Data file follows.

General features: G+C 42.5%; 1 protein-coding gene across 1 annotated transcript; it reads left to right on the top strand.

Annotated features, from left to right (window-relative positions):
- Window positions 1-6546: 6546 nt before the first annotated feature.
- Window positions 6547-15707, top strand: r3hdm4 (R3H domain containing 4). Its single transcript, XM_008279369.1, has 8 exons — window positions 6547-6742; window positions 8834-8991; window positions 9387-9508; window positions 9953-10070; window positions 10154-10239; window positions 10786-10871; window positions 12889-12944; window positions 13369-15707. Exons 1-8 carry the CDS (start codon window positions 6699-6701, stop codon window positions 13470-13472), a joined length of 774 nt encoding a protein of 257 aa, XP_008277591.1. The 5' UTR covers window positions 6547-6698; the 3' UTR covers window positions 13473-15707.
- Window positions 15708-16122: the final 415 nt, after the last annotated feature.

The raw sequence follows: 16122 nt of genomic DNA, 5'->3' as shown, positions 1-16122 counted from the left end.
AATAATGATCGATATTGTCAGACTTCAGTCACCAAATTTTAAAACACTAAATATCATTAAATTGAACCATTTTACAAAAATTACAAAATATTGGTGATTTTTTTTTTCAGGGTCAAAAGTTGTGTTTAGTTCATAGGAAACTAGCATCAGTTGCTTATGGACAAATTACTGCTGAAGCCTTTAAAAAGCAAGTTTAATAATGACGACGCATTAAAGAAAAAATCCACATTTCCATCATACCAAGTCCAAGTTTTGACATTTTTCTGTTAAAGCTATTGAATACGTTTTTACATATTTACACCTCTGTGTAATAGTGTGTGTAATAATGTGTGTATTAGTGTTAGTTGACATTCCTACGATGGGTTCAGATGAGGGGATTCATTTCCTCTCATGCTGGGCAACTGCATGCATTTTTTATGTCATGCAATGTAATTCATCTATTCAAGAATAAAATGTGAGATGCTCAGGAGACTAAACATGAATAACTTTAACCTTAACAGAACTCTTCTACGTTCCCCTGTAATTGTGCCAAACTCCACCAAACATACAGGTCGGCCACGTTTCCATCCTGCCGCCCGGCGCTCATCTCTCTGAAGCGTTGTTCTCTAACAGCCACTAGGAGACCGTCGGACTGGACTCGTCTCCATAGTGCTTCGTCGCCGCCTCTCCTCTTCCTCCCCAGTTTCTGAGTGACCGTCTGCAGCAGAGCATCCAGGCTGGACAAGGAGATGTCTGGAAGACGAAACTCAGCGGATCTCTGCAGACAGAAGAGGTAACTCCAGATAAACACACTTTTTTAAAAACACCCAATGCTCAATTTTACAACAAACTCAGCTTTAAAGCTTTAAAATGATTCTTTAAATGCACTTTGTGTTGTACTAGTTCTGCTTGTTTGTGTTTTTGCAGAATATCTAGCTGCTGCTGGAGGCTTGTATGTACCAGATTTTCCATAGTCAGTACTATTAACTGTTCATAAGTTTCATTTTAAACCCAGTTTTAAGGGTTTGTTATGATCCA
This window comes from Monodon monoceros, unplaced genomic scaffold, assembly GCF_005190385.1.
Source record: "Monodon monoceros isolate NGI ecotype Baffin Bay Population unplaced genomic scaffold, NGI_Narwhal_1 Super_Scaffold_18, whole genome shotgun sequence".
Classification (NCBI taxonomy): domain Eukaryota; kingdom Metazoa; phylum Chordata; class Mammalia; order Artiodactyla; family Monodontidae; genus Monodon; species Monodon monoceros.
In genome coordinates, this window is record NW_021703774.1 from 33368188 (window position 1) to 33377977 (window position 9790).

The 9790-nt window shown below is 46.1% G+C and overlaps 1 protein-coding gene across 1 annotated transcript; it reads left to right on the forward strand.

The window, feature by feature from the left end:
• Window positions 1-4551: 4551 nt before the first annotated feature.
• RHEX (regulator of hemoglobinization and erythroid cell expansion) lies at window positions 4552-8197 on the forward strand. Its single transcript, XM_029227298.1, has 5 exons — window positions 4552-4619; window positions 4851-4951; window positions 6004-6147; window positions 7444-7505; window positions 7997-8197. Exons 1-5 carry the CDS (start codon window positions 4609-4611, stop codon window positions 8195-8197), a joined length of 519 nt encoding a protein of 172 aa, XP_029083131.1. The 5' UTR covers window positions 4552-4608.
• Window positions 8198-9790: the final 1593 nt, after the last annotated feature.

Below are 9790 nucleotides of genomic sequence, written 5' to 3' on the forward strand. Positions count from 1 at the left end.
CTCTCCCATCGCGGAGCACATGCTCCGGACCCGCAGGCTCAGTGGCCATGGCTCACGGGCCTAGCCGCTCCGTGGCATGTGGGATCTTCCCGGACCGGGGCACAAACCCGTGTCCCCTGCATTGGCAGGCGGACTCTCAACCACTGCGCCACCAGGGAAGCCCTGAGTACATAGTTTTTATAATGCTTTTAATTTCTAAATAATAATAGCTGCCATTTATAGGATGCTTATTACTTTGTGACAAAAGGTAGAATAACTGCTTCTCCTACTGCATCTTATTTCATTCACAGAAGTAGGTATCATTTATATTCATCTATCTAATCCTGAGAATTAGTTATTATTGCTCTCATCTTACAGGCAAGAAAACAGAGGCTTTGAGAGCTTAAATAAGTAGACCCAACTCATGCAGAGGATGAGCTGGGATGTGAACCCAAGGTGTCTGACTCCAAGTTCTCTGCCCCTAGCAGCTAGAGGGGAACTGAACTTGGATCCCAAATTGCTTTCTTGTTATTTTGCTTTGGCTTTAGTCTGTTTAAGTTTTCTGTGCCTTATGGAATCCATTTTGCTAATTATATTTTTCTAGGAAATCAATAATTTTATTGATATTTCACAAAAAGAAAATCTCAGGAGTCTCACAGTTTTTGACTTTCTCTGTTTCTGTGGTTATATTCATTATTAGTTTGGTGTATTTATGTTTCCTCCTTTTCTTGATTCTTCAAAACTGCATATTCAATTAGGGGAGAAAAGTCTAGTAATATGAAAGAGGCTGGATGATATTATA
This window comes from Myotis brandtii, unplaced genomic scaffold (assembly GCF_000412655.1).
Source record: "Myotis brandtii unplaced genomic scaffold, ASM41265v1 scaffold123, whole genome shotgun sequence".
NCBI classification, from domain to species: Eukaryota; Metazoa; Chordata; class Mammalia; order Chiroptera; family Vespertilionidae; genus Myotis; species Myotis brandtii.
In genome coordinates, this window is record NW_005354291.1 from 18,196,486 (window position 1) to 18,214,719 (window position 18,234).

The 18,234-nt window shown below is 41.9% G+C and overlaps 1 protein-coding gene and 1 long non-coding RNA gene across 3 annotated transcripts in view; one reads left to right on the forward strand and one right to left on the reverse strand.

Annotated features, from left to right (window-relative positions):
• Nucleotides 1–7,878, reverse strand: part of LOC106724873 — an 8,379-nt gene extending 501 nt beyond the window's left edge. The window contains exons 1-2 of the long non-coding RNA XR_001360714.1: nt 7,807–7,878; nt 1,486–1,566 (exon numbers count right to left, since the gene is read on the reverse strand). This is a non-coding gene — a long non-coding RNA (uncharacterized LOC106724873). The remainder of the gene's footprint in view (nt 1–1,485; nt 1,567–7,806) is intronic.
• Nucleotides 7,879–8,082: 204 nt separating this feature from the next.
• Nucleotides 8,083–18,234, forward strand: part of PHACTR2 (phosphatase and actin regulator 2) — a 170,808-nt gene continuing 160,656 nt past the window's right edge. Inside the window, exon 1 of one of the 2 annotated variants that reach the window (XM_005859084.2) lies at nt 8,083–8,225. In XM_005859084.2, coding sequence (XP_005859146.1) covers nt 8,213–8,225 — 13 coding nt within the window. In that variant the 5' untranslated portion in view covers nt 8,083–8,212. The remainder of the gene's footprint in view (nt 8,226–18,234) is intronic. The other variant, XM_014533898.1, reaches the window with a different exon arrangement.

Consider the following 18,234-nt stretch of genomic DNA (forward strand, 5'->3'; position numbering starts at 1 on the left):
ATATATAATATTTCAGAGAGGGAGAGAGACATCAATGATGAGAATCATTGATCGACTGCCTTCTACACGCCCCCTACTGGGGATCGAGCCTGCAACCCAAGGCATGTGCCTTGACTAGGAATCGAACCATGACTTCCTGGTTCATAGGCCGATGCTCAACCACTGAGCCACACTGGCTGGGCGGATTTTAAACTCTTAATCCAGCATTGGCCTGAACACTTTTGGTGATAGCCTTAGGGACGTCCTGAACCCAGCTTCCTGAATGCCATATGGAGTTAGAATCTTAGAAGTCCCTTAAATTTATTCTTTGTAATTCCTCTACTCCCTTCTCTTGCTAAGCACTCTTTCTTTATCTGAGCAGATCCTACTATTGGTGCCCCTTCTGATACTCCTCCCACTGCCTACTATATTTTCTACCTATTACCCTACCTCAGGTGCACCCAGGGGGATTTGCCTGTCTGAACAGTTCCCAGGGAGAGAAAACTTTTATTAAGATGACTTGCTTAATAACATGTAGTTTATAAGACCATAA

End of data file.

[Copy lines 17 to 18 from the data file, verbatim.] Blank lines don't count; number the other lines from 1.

Below are 9790 nucleotides of genomic sequence, written 5' to 3' on the forward strand. Positions count from 1 at the left end.
CTCTCCCATCGCGGAGCACATGCTCCGGACCCGCAGGCTCAGTGGCCATGGCTCACGGGCCTAGCCGCTCCGTGGCATGTGGGATCTTCCCGGACCGGGGCACAAACCCGTGTCCCCTGCATTGGCAGGCGGACTCTCAACCACTGCGCCACCAGGGAAGCCCTGAGTACATAGTTTTTATAATGCTTTTAATTTCTAAATAATAATAGCTGCCATTTATAGGATGCTTATTACTTTGTGACAAAAGGTAGAATAACTGCTTCTCCTACTGCATCTTATTTCATTCACAGAAGTAGGTATCATTTATATTCATCTATCTAATCCTGAGAATTAGTTATTATTGCTCTCATCTTACAGGCAAGAAAACAGAGGCTTTGAGAGCTTAAATAAGTAGACCCAACTCATGCAGAGGATGAGCTGGGATGTGAACCCAAGGTGTCTGACTCCAAGTTCTCTGCCCCTAGCAGCTAGAGGGGAACTGAACTTGGATCCCAAATTGCTTTCTTGTTATTTTGCTTTGGCTTTAGTCTGTTTAAGTTTTCTGTGCCTTATGGAATCCATTTTGCTAATTATATTTTTCTAGGAAATCAATAATTTTATTGATATTTCACAAAAAGAAAATCTCAGGAGTCTCACAGTTTTTGACTTTCTCTGTTTCTGTGGTTATATTCATTATTAGTTTGGTGTATTTATGTTTCCTCCTTTTCTTGATTCTTCAAAACTGCATATTCAATTAGGGGAGAAAAGTCTAGTAATATGAAAGAGGCTGGATGATATTATA